Canada's foreign aid agency is being urged to end its $20-million support for an international scheme aimed at tackling malaria in Cambodia and seven African countries over fears the illness could become more drug resistant because medications are being improperly distributed.
In a report released on Tuesday, development group Oxfam Canada said the Affordable Medicine Facility for malaria has increased availability of anti-malaria medicines in the eight target countries.
The problem is that the scheme revolves around subsidizing medications that are distributed by shopkeepers who aren't qualified to diagnose whether the patients they are selling the drugs to actually have malaria or some other illness.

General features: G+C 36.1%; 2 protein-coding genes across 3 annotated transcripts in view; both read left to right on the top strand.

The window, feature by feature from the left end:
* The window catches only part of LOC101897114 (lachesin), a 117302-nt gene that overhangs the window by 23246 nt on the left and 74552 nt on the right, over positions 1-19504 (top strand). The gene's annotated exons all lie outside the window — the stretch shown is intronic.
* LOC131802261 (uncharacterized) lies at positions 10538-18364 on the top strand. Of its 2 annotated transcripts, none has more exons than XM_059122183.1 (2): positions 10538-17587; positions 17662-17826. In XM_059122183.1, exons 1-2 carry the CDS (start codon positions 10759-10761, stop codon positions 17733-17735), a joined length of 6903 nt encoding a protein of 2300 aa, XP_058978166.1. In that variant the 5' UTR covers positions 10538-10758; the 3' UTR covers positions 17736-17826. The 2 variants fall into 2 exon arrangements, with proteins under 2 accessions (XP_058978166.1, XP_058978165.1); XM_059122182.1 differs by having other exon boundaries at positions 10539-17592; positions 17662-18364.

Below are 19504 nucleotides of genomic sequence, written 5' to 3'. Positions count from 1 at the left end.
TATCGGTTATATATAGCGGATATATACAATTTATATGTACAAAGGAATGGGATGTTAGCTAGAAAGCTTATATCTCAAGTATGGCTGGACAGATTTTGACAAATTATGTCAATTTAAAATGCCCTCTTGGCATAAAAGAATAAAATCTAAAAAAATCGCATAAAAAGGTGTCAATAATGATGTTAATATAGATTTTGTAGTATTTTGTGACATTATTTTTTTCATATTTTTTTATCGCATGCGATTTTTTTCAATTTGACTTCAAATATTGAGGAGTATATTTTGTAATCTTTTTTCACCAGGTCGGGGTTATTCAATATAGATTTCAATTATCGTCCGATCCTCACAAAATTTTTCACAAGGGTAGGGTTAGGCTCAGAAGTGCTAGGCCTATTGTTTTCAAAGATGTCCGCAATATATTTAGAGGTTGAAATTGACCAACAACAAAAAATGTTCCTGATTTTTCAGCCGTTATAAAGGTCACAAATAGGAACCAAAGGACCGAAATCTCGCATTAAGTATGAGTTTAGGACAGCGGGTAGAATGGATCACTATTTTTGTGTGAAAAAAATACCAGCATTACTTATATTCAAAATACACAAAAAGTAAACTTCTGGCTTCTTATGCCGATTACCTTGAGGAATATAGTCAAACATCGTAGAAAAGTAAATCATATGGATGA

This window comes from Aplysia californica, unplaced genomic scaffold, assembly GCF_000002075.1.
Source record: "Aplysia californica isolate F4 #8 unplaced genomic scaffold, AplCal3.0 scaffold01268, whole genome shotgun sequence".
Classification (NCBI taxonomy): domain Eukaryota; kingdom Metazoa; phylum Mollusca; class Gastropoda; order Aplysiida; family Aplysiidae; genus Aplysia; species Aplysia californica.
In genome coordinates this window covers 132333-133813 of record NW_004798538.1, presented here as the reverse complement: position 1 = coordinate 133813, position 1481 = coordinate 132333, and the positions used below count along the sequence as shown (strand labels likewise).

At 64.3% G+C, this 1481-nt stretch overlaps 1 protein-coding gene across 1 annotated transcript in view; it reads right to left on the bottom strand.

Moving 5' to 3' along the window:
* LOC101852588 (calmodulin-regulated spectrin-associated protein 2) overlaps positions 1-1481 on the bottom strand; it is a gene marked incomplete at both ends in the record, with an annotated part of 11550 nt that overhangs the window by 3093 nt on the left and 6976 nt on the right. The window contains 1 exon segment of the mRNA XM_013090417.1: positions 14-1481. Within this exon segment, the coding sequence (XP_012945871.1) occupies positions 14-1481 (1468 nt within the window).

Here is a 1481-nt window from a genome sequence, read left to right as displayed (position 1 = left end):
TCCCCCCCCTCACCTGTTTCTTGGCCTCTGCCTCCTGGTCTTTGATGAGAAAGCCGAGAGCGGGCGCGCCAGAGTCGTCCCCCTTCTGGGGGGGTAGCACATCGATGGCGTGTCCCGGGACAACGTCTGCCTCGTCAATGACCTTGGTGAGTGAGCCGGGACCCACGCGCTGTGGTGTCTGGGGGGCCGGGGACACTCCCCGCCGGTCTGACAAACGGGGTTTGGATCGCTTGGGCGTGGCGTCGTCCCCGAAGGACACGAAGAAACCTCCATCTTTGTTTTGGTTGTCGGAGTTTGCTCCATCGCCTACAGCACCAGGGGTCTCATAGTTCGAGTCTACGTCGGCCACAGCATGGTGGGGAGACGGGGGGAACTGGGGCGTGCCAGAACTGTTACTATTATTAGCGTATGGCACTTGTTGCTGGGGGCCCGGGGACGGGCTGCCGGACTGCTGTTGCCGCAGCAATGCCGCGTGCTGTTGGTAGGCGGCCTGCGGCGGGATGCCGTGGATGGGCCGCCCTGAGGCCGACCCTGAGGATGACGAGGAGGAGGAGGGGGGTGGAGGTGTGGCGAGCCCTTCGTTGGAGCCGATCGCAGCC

"A shopkeeper selling salt, pepper and malaria medicines cannot tell if a child has malaria or pneumonia," Oxfam senior health policy adviser Mohga Kamal Yanni said in a statement.
The Canadian International Development Agency says the scheme is designed to not only subsidize anti-malaria medication, but also "support activities that promote safe and proper use" of the drugs. "These activities include training, supervision, and marketing and information campaigns," according to CIDA's website.
Oxfam's findings are consistent with a report published by the World Health Organization in September. WHO said there has been no research into how many people who took advantage of drugs distributed through the Affordable Medicines Facility for malaria, which has received a total of $336 million from CIDA, the British aid agency, the Bill and Melinda Gates Foundation and the United Nations, actually had malaria.
"In the absence of exit surveys with measurements of parasite rates in consumers treated with co-paid (medicines), it is not possible to estimate with a good level of confidence the proportion of (medicines) that were given through the AMFm to true malaria patients," the WHO report reads.